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Financial Analysis of Tesla Motors

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Financial Analysis of Tesla Motors
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Netra Shetty
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Financial Analysis of Tesla Motors - February 15th, 2011

Tesla Motors Inc. is a Silicon Valley-based company that designs, manufactures and sells electric vehicles (EVs) and electric vehicle powertrain components. It is currently the only automaker building and selling a zero-emission sports car in serial production (as opposed to prototype or evaluation series production).[3] Tesla is also deep into the engineering and production development of a zero-emission premium sedan, the Model S, which will be built in Fremont, California.[4] Tesla also sells its electric powertrain components to other automakers, including Daimler and Toyota.[5]

Tesla Motors (TSLA) (NASDAQ:TSLA) designs, manufactures, and sells electric vehicles. Its first product, Tesla Roadster, is the first federally compliant electric vehicle that can travel on on the highway. The company has intellectual property in its electric powertrain technology. The company has a distribution network of 12 stores in North America and Europe. The company plans to release the Model S later on in the year. [1]

Electric automobile industry is an attractive industry. With the success of the hybrid vehicles, consumer tastes are changing. Furthermore, with government intervention, Tesla was able to receive a $465.0 million long-term loan under the United States Department of Energy’s Advanced Technology Vehicles Manufacturing Incentive Program. According to Frost & Sullivan, a business research and consulting firm, the market for electric-based vehicles, which include hybrids and plug-in hybrid cars, is expected to grow from 1.75 million, 3% of new cars sold, in 2008 to 10.6 million worldwide, 14% of new cars sold, by 2015. [1]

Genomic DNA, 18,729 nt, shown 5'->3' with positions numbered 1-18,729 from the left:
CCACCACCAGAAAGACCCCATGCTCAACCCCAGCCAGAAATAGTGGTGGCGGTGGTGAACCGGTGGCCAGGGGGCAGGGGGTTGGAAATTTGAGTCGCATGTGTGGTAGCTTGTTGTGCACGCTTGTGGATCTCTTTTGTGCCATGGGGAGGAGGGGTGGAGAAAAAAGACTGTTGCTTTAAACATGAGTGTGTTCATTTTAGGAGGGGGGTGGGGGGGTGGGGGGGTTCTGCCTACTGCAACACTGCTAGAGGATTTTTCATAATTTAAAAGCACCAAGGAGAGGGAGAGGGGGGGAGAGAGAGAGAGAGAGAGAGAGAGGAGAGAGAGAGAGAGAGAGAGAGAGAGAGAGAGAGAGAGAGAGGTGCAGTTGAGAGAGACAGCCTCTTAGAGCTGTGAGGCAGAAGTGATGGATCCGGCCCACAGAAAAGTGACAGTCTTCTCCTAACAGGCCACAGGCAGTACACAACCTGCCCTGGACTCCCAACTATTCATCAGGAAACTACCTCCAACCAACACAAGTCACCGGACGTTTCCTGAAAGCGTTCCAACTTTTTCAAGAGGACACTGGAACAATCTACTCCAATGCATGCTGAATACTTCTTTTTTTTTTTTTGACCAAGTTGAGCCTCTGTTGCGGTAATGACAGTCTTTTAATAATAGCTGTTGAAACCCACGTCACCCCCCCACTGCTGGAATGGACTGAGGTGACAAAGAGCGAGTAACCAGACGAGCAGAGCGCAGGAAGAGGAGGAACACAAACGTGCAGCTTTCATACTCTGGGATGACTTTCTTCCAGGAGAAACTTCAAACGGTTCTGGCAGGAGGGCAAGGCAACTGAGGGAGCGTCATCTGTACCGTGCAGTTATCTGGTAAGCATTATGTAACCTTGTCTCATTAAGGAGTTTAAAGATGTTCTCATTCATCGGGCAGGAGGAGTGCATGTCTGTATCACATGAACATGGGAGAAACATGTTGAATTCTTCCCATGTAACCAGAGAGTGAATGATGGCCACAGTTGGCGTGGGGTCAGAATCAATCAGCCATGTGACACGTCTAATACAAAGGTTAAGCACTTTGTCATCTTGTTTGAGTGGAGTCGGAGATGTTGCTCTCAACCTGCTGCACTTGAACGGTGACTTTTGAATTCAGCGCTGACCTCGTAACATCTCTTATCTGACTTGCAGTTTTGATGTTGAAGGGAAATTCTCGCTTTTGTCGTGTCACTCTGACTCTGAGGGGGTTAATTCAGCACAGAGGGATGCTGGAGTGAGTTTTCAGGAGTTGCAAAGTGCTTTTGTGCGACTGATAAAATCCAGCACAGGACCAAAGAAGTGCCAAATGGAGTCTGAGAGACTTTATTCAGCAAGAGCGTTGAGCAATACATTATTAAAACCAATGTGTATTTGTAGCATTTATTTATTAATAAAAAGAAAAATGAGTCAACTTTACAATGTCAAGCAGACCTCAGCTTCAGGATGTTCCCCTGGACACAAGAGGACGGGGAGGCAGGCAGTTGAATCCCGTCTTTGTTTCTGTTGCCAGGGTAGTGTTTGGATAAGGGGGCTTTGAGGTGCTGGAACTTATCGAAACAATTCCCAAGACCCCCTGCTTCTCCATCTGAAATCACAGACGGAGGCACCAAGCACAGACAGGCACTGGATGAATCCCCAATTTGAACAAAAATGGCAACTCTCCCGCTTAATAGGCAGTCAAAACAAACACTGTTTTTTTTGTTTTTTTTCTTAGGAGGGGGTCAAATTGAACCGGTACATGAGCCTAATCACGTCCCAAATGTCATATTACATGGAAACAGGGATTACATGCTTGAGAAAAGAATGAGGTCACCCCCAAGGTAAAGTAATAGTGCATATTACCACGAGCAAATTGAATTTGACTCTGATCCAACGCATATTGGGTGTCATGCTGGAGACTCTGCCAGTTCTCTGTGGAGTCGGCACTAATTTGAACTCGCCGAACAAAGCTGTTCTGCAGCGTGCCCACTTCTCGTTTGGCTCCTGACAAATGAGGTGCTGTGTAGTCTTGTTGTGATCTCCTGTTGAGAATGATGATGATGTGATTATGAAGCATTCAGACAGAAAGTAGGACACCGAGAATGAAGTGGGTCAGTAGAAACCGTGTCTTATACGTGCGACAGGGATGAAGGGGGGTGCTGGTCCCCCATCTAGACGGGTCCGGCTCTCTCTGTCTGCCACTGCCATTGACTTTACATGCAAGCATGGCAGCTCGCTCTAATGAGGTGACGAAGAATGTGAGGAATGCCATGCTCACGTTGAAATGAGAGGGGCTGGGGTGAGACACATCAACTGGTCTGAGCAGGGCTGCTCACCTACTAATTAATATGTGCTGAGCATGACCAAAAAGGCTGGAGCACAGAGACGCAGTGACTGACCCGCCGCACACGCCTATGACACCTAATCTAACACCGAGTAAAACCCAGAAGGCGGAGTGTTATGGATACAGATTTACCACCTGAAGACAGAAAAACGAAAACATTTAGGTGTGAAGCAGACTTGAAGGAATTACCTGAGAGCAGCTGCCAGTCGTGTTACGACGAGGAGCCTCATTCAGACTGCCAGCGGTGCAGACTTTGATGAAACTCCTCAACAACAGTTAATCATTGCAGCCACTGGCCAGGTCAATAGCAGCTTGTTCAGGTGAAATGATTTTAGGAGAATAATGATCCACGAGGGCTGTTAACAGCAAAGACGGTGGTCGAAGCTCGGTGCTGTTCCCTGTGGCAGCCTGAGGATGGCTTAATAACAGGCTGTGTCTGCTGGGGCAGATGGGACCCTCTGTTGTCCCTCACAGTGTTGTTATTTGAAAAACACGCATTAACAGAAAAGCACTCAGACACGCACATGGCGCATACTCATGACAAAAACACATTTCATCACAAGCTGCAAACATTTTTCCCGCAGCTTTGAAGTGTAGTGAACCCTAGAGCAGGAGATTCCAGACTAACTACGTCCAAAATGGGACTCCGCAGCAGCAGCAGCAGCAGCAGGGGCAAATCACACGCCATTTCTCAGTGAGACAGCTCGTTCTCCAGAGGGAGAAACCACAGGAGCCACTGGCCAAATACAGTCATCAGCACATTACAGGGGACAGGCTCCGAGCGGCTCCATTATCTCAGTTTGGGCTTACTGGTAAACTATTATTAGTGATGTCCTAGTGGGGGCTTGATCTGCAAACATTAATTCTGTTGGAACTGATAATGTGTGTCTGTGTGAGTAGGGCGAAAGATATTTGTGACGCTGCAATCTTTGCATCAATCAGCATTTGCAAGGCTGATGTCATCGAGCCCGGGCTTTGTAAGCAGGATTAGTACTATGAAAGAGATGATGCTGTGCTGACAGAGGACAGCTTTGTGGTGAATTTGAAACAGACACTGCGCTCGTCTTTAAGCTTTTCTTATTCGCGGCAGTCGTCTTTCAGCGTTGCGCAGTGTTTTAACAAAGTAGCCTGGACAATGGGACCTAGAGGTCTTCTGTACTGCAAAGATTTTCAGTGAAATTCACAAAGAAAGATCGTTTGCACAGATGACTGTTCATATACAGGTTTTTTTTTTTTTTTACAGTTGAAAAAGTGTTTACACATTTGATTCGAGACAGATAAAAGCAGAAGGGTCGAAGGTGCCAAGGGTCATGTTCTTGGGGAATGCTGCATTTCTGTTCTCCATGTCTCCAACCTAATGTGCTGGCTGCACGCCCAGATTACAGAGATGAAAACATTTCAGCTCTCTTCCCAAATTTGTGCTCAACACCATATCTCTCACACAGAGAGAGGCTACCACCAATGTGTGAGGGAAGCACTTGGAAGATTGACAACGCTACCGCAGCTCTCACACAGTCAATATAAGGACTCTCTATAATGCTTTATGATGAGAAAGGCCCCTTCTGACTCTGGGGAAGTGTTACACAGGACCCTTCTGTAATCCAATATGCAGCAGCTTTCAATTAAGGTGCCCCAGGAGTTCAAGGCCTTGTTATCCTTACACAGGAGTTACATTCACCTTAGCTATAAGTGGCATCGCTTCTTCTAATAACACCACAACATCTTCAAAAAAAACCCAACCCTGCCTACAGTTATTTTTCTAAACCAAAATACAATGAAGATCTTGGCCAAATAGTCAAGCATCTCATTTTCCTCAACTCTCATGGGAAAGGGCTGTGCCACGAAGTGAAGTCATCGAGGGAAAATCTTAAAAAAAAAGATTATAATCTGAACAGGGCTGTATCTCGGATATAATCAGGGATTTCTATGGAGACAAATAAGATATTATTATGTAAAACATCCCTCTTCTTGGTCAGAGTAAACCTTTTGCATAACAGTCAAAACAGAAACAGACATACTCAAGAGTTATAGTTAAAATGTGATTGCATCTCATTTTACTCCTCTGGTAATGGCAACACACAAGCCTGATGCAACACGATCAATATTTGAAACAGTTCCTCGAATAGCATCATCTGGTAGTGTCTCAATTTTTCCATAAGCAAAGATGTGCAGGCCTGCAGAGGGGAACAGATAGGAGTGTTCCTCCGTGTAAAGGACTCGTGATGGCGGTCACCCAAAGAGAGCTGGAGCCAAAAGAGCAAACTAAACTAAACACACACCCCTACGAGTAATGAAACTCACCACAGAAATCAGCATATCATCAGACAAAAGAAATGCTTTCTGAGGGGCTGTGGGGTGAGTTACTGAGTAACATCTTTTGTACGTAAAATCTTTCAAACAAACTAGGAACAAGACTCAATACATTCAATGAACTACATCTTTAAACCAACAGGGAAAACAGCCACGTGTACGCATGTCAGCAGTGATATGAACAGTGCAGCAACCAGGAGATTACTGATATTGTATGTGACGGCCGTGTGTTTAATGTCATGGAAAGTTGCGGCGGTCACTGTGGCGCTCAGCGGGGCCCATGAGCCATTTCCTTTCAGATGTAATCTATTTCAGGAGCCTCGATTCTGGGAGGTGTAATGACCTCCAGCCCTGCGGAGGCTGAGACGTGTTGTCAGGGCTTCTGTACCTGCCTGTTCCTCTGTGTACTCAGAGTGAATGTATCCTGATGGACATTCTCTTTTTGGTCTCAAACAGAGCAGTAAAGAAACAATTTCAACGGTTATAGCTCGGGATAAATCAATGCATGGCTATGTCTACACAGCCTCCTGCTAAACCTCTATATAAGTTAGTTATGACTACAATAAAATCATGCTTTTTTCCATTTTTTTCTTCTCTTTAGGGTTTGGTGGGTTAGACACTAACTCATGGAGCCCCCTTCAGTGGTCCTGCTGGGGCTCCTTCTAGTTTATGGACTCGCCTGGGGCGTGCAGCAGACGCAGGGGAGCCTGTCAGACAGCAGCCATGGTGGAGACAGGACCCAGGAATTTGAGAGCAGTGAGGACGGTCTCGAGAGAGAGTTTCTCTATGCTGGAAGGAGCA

The company's initial public offering of stock filed on the NASDAQ and went public on 29 June 2010. It was priced at $17, above the initial price range of $14-$16. The major shareholders include VantagePoint Venture Partners, Bay Area Equity Fund, and others. Toyota also made a $50 million private placement. [2] [1]

For FY2009 with year ended 31 December 2009, the company reported total revenues of $111.94 million, a large increase from $14.74 million in total revenue for FY2008. Furthermore, the company had a net loss of $55.74 million for FY2009, an increase from $82.78 million in net loss for FY2008. [1]

Talbots (NYSE: TLB) is a high-end clothing company with stores in the U.S., Canada, and the UK. In early 2008, Talbots closed its men's and children's operations, in order to focus on high-income women over the age of 35, in particular the 40 million baby boomers who are nearing retirement.[1] Talbots merchandising strategy focuses on honoring the classics which emphasizes modern classic, relevant, and updated merchandise designed to appeal to baby-boomer and generation-X consumers, and they define their brand image as “Tradition transformed”.[2]

The worsening state of the U.S. economy, however, has caused the company trouble. Two of Talbot's lenders decided to not renew $265 million in credit to to the company, limiting its ability to borrow money and pay for inventory and possibly setting it up for the bankruptcy. Talbots competes with other luxury retailers like AnnTaylor Stores (ANN), Chico's FAS (CHS), and Limited Brands (LTD).

For 2010 (Talbots fiscal year ends January 30 of each year), Talbots had total revenues of $1.24 billion.

Company Overview

Talbots decided to close its men's and children's businesses in January 2008, and has also closed twenty underperforming stores in order to better focus on its aforementioned core demographic.[3] Net income has been below expectations for the past five years, even becoming negative in 2007. The company's lackluster performance is attributed mainly to decreased consumer spending in response to an unstable economy, as well as tough competition with more attractive product offerings.